A-Z of West Ham United – J is for…

Jimmy Ruffell


We continue our alphabetic journey through 125 years of West Ham United history by meeting more than 40 James's and taking a trip to the Far East…


James, Jimmy, Jim...

No fewer than 42 players who went by the name James – or its various derivatives – have turned out for Thames Ironworks FC and West Ham United since the Club was born in 1895.

The first was James Lindsay, who started for the Ironworks in their 5-0 FA Cup defeat at Chatham in October 1895. Born in 1870, Lindsay worked as a boilermaker at the Thames Ironworks and Shipbuilding Company.

He featured for East Ham club Anchor, Millwall and Old Castle Swifts before joining the newly formed Ironworks, for whom he featured in friendly matches, the West Ham Charity Cup and the aforementioned historic first-ever senior fixture in Kent.

Lindsay was followed two years later by Scot James Reid, who scored the winner on his debut in a  London League win over Brentford in September 1897, and went on to net 21 goals in 35  appearances, including a hat-trick at Bromley, as the Ironworks transitioned successfully to the Southern League.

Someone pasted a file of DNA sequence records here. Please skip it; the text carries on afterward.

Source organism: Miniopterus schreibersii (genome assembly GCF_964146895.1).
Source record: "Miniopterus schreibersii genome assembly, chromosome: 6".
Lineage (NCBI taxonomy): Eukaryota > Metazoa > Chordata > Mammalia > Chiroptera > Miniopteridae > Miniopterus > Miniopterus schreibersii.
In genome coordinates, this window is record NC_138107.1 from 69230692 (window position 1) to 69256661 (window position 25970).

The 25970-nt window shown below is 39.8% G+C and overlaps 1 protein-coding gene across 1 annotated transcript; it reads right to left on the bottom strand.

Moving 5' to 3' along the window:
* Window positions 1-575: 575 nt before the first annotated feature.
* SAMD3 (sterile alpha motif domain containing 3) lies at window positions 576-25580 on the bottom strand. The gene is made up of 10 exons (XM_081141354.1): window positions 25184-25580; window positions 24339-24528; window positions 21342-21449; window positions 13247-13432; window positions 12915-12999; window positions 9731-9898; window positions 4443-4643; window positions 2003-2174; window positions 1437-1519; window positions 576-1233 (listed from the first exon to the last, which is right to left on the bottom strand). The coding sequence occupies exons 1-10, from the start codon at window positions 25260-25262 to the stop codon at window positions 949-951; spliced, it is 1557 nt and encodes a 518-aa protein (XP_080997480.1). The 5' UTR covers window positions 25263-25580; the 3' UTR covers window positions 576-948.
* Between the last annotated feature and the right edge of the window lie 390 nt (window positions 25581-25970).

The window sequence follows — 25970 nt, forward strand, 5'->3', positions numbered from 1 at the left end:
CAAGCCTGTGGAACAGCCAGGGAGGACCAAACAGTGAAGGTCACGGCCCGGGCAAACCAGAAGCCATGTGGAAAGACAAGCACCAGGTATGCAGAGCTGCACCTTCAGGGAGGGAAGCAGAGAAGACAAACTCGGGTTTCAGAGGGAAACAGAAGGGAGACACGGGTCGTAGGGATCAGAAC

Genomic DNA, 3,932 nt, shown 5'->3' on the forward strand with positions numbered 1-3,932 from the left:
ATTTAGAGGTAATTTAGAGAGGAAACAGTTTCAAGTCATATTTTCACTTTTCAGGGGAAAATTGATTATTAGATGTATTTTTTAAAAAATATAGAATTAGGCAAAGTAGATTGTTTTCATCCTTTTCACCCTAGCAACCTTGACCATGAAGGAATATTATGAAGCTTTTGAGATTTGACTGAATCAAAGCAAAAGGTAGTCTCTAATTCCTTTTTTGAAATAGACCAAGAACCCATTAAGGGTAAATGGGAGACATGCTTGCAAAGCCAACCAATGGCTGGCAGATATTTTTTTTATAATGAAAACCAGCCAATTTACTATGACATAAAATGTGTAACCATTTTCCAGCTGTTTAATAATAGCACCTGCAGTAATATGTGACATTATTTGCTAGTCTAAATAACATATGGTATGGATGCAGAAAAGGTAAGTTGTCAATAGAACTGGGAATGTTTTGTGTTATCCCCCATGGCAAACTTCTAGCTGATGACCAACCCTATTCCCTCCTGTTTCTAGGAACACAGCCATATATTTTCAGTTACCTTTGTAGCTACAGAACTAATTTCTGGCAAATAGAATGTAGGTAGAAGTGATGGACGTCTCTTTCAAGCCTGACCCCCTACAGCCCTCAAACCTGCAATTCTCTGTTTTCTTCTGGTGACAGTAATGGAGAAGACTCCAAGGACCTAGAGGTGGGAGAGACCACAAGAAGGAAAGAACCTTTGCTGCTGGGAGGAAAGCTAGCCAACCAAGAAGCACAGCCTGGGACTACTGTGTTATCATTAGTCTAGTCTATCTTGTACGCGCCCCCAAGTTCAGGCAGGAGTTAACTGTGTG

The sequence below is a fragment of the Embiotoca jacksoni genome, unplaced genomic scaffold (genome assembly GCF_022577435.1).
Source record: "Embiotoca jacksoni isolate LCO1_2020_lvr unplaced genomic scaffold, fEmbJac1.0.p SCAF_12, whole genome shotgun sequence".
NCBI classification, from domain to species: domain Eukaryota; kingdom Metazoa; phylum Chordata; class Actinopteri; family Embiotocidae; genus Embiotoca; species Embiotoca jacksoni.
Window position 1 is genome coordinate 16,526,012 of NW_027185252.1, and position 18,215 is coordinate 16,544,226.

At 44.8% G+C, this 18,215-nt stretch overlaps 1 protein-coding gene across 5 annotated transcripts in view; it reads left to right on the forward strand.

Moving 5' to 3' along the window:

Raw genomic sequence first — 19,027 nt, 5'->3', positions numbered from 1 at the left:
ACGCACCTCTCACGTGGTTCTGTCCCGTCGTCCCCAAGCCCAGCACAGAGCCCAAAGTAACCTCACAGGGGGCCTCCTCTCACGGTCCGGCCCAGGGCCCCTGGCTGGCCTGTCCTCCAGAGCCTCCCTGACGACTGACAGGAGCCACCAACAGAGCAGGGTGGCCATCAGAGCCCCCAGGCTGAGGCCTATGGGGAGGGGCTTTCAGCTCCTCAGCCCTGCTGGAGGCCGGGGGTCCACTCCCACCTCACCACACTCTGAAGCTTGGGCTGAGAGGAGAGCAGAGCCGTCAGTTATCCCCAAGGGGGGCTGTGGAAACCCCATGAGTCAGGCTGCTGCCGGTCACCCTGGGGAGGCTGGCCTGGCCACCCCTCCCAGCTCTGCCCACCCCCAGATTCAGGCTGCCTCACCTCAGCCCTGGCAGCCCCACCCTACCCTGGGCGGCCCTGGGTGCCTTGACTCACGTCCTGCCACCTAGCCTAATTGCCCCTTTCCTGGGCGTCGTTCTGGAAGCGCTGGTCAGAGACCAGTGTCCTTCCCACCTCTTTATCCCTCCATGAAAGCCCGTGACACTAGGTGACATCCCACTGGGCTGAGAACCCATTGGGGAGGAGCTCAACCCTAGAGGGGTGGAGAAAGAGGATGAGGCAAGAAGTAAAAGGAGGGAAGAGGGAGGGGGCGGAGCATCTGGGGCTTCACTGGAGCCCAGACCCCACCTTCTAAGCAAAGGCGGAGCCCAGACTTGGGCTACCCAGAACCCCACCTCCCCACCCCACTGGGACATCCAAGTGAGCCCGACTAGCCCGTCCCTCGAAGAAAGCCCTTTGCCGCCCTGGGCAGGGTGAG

James Jackson

Strangely, West Ham United’s first James was a second James Reid! Also a Scotsman, Reid scored two goals in the Hammers’ 7-0 win over Gravesend United in September 1900 in the newly-reformed Club’s first competitive match.

Poplar-born wing-half James Bigden was at the Club at the time, but did not play against Gravesend. All in, he featured 109 times across four seasons between 1899-1904, scoring three goals, before moving to Football League club Woolwich Arsenal.

A popular Scottish name at a time when many Scots worked in shipbuilding and consequently at the  Thames Ironworks, eight more James’s featured in West Ham United’s first decade.

James Wallace played 18 times between 1901-03 before joining Luton Town, James Dow made 14 appearances in the 1902/03 season and Scot James Butchart made all three of his Southern League appearances in September 1903.

Yet another Scot, Cambuslang-born full-back James Jackson, signed from Leyton in 1905 and played 24 games in his single season with the Irons, while James Blyth played three games the following campaign, 1906/07.

Another full-back, Aberdeen-born James Gault made 49 scoreless appearances after signing from his hometown club in 1907, before James Frost – born in Buckinghamshire – scored four goals in 25 games between January 1908 and February 1909, and James Dyer played three times in September 1908.